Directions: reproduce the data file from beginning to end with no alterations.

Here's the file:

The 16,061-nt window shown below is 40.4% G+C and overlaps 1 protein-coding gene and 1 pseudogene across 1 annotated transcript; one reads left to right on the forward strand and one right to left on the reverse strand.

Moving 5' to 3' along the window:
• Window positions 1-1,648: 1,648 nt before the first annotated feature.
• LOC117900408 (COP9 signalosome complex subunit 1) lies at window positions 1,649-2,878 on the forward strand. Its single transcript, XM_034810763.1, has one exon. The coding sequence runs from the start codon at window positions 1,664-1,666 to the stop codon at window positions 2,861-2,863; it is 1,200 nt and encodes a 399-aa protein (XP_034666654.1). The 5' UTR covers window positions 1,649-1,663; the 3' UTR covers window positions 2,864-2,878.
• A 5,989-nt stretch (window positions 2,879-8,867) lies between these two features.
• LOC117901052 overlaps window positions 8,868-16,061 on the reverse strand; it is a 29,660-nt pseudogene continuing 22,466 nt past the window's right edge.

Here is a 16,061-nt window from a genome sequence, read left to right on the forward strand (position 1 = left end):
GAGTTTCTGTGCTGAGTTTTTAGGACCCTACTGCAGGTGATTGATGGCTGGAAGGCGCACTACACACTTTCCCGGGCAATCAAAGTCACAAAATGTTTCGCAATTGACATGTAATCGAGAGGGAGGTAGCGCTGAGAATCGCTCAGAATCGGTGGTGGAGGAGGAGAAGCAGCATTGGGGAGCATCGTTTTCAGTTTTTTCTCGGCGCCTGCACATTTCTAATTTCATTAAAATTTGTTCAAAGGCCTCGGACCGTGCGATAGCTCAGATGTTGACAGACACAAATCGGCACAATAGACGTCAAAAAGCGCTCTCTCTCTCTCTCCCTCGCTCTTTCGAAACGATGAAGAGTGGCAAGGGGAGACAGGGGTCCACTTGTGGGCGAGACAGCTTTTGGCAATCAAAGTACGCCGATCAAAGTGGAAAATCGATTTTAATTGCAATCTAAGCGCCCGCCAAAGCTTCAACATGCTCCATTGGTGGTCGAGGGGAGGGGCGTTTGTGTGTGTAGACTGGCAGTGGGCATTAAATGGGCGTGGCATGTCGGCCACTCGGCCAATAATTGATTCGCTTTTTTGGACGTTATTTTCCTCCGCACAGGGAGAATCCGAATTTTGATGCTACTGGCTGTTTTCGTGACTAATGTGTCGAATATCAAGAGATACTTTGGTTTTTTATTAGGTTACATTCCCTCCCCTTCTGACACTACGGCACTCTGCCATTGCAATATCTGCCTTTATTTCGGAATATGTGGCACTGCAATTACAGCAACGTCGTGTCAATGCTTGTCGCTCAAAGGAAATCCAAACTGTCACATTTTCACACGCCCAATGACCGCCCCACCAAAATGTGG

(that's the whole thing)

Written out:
The 16,061-nt window shown below is 40.4% G+C and overlaps 1 protein-coding gene and 1 pseudogene across 1 annotated transcript; one reads left to right on the forward strand and one right to left on the reverse strand.

Moving 5' to 3' along the window:
• Window positions 1-1,648: 1,648 nt before the first annotated feature.
• LOC117900408 (COP9 signalosome complex subunit 1) lies at window positions 1,649-2,878 on the forward strand. Its single transcript, XM_034810763.1, has one exon. The coding sequence runs from the start codon at window positions 1,664-1,666 to the stop codon at window positions 2,861-2,863; it is 1,200 nt and encodes a 399-aa protein (XP_034666654.1). The 5' UTR covers window positions 1,649-1,663; the 3' UTR covers window positions 2,864-2,878.
• A 5,989-nt stretch (window positions 2,879-8,867) lies between these two features.
• LOC117901052 overlaps window positions 8,868-16,061 on the reverse strand; it is a 29,660-nt pseudogene continuing 22,466 nt past the window's right edge.

Here is a 16,061-nt window from a genome sequence, read left to right on the forward strand (position 1 = left end):
GAGTTTCTGTGCTGAGTTTTTAGGACCCTACTGCAGGTGATTGATGGCTGGAAGGCGCACTACACACTTTCCCGGGCAATCAAAGTCACAAAATGTTTCGCAATTGACATGTAATCGAGAGGGAGGTAGCGCTGAGAATCGCTCAGAATCGGTGGTGGAGGAGGAGAAGCAGCATTGGGGAGCATCGTTTTCAGTTTTTTCTCGGCGCCTGCACATTTCTAATTTCATTAAAATTTGTTCAAAGGCCTCGGACCGTGCGATAGCTCAGATGTTGACAGACACAAATCGGCACAATAGACGTCAAAAAGCGCTCTCTCTCTCTCTCCCTCGCTCTTTCGAAACGATGAAGAGTGGCAAGGGGAGACAGGGGTCCACTTGTGGGCGAGACAGCTTTTGGCAATCAAAGTACGCCGATCAAAGTGGAAAATCGATTTTAATTGCAATCTAAGCGCCCGCCAAAGCTTCAACATGCTCCATTGGTGGTCGAGGGGAGGGGCGTTTGTGTGTGTAGACTGGCAGTGGGCATTAAATGGGCGTGGCATGTCGGCCACTCGGCCAATAATTGATTCGCTTTTTTGGACGTTATTTTCCTCCGCACAGGGAGAATCCGAATTTTGATGCTACTGGCTGTTTTCGTGACTAATGTGTCGAATATCAAGAGATACTTTGGTTTTTTATTAGGTTACATTCCCTCCCCTTCTGACACTACGGCACTCTGCCATTGCAATATCTGCCTTTATTTCGGAATATGTGGCACTGCAATTACAGCAACGTCGTGTCAATGCTTGTCGCTCAAAGGAAATCCAAACTGTCACATTTTCACACGCCCAATGACCGCCCCACCAAAATGTGG